The Real Foodie

Month: August, 2012

Trackside Cafe

I stumbled upon this adorable historic station house converted to a restaurant in Speonk, Long Island, while picking my husband up from the train station. After looking at the menu and reading that they used local ingredients, we decided to stop and have dinner. I was pleasantly surprised by how good it was!

They are only open for dinner on Thursday and Friday nights with a special prix fixe menu. The rest of the time they are open for breakfast and lunch only. I started with spanakopita and tzatziki sauce, followed by a salad with blue cheese and a main course of roast Long Island duck with lingonberry sauce and wild rice, all of which were delicious. I wanted to stay for desert and try one of their homemade pies but it was getting late and Olivia wouldn’t allow it. The setting was beautiful with tables both inside and outside, lit only by candlelight and there was the occasional train passing by. It felt as if not much had changed since it was first built in the late 1800’s and reminded me of the cafe from the film I loved as a child, Fried Green Tomatoes. The owner was very friendly and sat next to us explaining the history of the station house. He was a cool guy with good taste who obviously had a love for old things and drove a vintage car. It is my dream to open a cafe like his.

I went back a few days later for breakfast after checking out their Facebook page to try their eggs from their own hens and homemade English muffins but was disappointed to find that they were ‘out of’ both. I settled for a banana bread pudding/French toast which was good but probably made from conventional bread, as it appeared the breakfast menu items mostly were. I didn’t ask as I didn’t want to stress myself out after having already eaten it. If only all of their food was local and organic. I will definitely, however, return for dinner someday.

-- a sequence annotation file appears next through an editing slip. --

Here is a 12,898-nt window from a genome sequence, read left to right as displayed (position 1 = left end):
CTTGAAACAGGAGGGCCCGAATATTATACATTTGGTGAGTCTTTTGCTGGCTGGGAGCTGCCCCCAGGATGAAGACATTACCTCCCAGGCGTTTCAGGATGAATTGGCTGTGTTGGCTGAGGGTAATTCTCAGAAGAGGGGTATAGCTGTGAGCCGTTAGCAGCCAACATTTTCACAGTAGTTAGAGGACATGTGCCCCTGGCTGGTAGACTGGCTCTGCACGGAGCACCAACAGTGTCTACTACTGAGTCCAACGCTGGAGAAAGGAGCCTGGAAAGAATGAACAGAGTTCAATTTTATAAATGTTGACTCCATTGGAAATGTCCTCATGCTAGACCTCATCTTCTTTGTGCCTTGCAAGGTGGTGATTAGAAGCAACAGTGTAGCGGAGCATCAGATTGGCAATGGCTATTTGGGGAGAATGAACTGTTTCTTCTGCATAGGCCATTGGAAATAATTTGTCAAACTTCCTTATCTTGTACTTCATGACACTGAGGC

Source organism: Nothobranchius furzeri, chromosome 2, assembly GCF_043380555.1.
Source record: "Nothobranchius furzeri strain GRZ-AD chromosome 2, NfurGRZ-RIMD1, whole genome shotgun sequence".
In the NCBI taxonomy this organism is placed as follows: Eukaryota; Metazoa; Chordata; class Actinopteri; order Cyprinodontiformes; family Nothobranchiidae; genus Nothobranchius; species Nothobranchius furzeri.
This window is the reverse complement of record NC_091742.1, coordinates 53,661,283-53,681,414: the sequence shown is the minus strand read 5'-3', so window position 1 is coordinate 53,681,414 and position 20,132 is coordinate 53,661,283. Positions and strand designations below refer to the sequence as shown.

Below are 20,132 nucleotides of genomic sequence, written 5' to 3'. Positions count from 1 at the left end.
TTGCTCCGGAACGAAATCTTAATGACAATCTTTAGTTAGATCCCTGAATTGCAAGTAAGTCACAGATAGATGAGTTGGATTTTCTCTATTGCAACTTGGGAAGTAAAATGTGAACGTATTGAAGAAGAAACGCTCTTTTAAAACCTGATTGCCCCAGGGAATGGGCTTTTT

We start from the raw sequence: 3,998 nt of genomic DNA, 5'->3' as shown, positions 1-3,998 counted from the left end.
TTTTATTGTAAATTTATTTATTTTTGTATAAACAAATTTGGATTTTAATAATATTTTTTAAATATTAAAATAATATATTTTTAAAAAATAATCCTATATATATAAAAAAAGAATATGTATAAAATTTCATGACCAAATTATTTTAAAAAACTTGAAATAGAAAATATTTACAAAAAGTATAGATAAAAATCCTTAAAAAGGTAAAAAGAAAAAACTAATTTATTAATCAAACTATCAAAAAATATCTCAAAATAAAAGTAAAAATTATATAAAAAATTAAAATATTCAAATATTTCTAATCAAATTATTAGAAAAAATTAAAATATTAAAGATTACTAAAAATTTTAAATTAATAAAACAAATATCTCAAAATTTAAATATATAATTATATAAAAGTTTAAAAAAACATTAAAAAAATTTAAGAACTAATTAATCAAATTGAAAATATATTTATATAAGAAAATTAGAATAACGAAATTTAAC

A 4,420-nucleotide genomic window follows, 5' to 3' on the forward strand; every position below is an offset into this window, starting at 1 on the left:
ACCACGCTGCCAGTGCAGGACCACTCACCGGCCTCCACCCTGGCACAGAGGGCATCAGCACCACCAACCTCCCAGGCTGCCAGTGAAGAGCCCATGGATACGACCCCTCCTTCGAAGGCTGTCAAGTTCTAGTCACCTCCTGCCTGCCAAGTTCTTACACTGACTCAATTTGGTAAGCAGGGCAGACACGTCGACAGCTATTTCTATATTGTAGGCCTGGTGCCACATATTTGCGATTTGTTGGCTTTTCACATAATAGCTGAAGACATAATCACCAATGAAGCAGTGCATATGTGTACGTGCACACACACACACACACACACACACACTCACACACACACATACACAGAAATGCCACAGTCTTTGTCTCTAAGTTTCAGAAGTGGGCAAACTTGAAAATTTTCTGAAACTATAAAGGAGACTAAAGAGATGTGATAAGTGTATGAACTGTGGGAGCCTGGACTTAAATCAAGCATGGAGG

Whole Oats?

I was excited to buy these whole oat groats with the intention to sprout them to neutralize some of the phytic acid. I assumed that if they were whole and from a good small farm brand like Shiloh Farms they must not be heat treated, after having learned that most commercial oats are heat treated to preserve shelf life and therefore will not sprout. I was wrong! I called the company to ask and they were in fact heat treated. I did more research on phytates in grains and discovered that rolled oats are the lowest in phytates because rolling removes part of the bran which has the highest amount of phytic acid.

The subject of phytates is complicated and I am still not sure how healthy it is to eat any grains at all, so I only eat them on occasion. It is also very time consuming to soak the grains overnight or longer, or to sprout them and not worth it if only part of the phytic acid gets removed. For now I will stick to the sprouted oats I’ve been using by Living Nature, which I like because I can decide in the morning if I want to have oatmeal instead of having to plan a day in advance. I also don’t like the sour taste that soaking in water with yoghurt gives the oats. I used to boil my previously soaked oats in water and then add butter but it is much tastier to boil the sprouted ones in whole, grass-fed, pasteurized, unhomogenized milk, which is one of the rare exceptions when I use pasteurized milk, as the enzymes already get destroyed through the cooking process.